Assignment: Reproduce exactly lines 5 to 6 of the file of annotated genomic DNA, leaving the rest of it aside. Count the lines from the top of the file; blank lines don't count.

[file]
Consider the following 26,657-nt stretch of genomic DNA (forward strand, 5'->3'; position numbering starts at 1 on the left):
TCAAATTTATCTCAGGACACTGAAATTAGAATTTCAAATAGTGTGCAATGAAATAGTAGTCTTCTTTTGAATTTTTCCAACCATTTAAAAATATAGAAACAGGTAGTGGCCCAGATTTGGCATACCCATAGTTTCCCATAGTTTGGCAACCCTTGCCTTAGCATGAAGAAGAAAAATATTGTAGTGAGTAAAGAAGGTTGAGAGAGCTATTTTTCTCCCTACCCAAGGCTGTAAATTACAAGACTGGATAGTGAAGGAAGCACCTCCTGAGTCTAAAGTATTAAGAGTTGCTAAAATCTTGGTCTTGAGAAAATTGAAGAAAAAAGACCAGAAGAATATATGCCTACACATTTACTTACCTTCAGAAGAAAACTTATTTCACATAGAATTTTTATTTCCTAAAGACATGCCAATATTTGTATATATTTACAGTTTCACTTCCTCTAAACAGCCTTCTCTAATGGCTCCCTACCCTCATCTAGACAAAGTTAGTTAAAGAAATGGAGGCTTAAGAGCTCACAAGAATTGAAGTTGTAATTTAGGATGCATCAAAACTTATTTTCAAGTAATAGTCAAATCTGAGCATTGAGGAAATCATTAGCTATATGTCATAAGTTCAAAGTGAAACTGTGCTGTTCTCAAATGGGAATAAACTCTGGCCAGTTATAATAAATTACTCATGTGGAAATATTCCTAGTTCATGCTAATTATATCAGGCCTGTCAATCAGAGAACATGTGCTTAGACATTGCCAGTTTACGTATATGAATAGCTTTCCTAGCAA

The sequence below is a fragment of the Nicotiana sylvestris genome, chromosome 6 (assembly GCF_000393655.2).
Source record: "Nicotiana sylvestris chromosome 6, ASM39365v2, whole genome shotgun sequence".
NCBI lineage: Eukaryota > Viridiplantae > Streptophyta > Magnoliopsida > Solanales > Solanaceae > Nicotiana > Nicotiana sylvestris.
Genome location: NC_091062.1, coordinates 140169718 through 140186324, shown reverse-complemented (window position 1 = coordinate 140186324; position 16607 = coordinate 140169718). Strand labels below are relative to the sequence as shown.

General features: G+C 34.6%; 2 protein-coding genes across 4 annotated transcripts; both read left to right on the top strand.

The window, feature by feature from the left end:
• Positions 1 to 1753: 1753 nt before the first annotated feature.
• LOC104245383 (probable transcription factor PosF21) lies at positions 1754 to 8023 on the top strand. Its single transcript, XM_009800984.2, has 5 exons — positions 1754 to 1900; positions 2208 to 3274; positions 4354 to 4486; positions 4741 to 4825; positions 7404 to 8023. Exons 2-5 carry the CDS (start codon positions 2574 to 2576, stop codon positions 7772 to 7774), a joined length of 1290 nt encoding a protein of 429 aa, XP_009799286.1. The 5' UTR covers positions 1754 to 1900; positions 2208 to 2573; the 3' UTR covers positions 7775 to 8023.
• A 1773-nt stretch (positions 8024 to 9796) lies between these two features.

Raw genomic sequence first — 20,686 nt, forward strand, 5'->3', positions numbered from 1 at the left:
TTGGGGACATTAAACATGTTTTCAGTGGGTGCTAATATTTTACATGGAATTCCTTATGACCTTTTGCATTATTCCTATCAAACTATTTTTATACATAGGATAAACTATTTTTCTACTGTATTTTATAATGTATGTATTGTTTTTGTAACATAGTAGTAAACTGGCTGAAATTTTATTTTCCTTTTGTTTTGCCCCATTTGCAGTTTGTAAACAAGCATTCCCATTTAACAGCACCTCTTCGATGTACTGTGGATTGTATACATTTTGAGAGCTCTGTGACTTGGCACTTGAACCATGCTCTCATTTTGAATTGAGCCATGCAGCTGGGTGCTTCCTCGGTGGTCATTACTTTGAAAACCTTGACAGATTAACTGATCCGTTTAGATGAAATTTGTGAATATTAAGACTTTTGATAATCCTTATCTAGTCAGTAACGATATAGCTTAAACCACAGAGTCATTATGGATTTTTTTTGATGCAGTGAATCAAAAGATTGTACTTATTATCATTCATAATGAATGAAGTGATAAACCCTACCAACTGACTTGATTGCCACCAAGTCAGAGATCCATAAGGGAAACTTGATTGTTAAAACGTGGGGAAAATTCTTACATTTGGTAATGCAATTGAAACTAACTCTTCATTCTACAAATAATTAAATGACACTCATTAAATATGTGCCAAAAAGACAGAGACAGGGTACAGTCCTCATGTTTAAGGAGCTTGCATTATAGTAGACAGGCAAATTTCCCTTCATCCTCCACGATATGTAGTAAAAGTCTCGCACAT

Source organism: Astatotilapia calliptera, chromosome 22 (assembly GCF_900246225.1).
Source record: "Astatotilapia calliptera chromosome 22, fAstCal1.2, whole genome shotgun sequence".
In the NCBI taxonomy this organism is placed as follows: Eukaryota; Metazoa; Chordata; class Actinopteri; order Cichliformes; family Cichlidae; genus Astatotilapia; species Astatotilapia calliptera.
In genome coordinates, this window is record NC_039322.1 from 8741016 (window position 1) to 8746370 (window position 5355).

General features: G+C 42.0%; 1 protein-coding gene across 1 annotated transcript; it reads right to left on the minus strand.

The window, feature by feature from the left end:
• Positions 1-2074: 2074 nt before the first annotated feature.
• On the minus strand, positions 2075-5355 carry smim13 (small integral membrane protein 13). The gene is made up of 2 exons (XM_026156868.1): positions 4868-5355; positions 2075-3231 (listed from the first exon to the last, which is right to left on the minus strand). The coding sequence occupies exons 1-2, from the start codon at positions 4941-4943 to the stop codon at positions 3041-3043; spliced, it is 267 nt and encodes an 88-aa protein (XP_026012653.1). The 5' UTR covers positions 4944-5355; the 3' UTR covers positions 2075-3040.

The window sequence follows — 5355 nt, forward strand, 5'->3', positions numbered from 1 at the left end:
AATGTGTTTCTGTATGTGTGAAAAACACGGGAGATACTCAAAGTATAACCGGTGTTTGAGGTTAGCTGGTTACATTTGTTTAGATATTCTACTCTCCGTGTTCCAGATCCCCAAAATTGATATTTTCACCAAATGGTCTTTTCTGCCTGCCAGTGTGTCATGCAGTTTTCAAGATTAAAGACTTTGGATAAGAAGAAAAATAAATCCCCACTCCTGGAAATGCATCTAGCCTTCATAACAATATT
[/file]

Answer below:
NCBI lineage: Eukaryota > Viridiplantae > Streptophyta > Magnoliopsida > Solanales > Solanaceae > Nicotiana > Nicotiana sylvestris.
Genome location: NC_091062.1, coordinates 140169718 through 140186324, shown reverse-complemented (window position 1 = coordinate 140186324; position 16607 = coordinate 140169718). Strand labels below are relative to the sequence as shown.